Toronto, Seattle, San Diego, Los Angeles Angels, Washington, Kansas City, and Colorado can’t afford to misfire this offseason without fear of significant changes in their front offices. —Nick Cafardo at the Boston Globe
Roch Kubatko at MASN updated his readers on Nate McLouth, saying: “The Orioles want to re-sign Nate McLouth, but they’ve been concerned about other clubs offering two-year deals. They’d rather avoid the two-year, $10 million projection from MLB Trade Rumors. I ran those figures past someone in the organization late in the season, and he responded, “Well, he won’t be getting that from us.” We’ll see but that doesn’t mean I’d automatically project him as the starting left fielder. McLouth could be a valuable fourth outfielder, occasional DH, pinch runner, defensive replacement. If it takes a two-year contract, do it. Wilson Betemit got a two-year deal. I’d do the same for McLouth and be perfectly fine with starting him against right-handers and taking advantage of his tools.”
How would you feel about adding a starting pitcher who last year went 18-6 with an ERA of 2.65? He had a WHIP of 1.166 and walked just 1.4 batters per every nine innings. He was second in the American League in ERA and wins while adding three shutouts. By the way, you may be able to sign this pitcher for just one year. What? Who is this and how could this be possible? It is Bartolo Colon, and because he will turn 41 next May, some teams may be able to sign him to pitch on just a one-year deal. Colon has a reputation for being a solid presence in the clubhouse. Over the last two years, Cliff Lee is the only starter with a lower walk rate than Colon. He also works deep into games, and even though he pitches in a spacious home park in Oakland, Colon’s road ERA is better than his home ERA over the last two years. He didn’t get a qualifying offer and won’t cost the team that signs him a draft pick. After pitching to a combined ERA of 2.99 the past two seasons, can Colon be among the AL’s top pitchers again in 2014? On the stat sheet, he looks like a No. 1 pitcher. He is going to be 41 years old, but clearly several teams are going to show interest in him. —From a piece by Steve Melewski at MASN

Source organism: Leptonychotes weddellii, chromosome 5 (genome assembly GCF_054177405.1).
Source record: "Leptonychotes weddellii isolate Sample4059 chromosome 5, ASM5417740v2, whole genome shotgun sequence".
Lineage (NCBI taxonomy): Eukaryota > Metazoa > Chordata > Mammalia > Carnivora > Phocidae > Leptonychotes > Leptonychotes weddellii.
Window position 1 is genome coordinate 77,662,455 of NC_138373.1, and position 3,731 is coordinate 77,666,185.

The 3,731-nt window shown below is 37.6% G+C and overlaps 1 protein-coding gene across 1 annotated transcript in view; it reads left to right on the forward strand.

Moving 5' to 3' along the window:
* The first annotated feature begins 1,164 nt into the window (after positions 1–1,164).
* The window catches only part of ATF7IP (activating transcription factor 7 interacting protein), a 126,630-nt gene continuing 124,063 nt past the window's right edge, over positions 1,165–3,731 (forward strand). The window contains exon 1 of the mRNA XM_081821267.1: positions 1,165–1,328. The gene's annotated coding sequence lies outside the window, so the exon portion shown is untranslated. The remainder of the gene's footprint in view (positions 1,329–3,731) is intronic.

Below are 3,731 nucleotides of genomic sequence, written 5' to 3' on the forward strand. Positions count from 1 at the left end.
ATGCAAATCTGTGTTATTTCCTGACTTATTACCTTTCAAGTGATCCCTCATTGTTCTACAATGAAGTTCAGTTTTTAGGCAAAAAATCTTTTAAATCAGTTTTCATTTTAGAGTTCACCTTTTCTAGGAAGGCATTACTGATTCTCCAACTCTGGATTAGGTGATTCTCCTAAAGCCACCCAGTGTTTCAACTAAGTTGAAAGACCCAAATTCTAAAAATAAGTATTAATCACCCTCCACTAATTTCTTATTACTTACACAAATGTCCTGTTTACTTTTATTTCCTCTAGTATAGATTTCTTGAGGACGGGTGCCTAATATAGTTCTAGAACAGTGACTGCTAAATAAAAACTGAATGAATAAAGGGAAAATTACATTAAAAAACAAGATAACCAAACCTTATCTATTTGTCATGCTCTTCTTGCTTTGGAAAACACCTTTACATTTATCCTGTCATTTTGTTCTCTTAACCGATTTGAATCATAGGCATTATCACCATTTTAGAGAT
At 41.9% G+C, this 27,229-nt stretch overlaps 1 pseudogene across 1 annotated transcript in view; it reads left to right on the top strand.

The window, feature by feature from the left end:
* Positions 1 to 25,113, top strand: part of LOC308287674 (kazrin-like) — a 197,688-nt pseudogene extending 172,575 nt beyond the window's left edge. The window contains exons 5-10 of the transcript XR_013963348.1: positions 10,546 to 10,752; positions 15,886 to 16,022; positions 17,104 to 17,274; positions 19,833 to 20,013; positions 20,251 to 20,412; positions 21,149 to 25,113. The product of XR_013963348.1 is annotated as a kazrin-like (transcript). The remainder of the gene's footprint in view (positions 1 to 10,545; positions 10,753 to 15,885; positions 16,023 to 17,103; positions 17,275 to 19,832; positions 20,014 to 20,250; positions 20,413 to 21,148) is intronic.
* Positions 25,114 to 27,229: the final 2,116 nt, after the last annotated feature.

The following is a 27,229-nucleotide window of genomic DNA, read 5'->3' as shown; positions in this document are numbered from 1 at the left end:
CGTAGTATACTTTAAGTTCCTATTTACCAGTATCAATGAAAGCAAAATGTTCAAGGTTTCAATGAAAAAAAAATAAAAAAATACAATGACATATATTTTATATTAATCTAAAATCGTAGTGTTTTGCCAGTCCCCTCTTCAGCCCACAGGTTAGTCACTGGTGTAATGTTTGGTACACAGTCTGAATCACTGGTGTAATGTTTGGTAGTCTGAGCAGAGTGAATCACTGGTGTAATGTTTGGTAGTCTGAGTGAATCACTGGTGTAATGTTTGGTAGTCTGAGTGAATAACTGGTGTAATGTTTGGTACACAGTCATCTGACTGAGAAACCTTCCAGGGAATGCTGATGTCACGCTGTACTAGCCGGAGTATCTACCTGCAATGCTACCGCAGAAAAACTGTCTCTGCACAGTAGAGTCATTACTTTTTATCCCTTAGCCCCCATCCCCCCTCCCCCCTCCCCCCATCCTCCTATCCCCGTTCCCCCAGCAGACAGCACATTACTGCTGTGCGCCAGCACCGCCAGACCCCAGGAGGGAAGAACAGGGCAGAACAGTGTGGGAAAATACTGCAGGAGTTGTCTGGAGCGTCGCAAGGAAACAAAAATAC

Personally, I’d offer him 2/$12M and be happy if he came anywhere near his recent production during the 2014 season, and ecstatic if he could make the team in 2015.
Seven Players Chosen as MLB Ambassadors; Diamondbacks and Dodgers Travel to Australia ahead of 2014 Opening Series. Major League Baseball players will travel this offseason to share their passion for the game with fans and young players from developing baseball countries. In November, All-Star Curtis Granderson, Roger Bernadina of the 2013 Netherlands World Baseball Classic team, and Chris Dickerson will visit France and the Netherlands as part of the fourth-annual “European Big League Tour.”
In December, Jeremy Guthrie of the Kansas City Royals will travel to China, and the Pittsburgh Pirates’ Mark Melancon will visit South Africa. Yan Gomes of the Cleveland Indians, the first Brazilian-born player to play in the Major Leagues when he debuted in 2011, will represent baseball in his home country this December. In February, relief pitcher LaTroy Hawkins will serve as a pitching instructor at the MLB Brazil Elite Camp.
In addition, Patrick Corbin of the Arizona Diamondbacks and A.J. Ellis of the Los Angeles Dodgers will head to Sydney, Australia in advance of the 2014 Opening Series which will take place March 22 & 23 at the historic Sydney Cricket Grounds. The Series will mark the first-ever regular season games played on the continent. Diamondbacks All-Star first-baseman Paul Goldschmidt recently promoted the event during tours in Australia and New Zealand.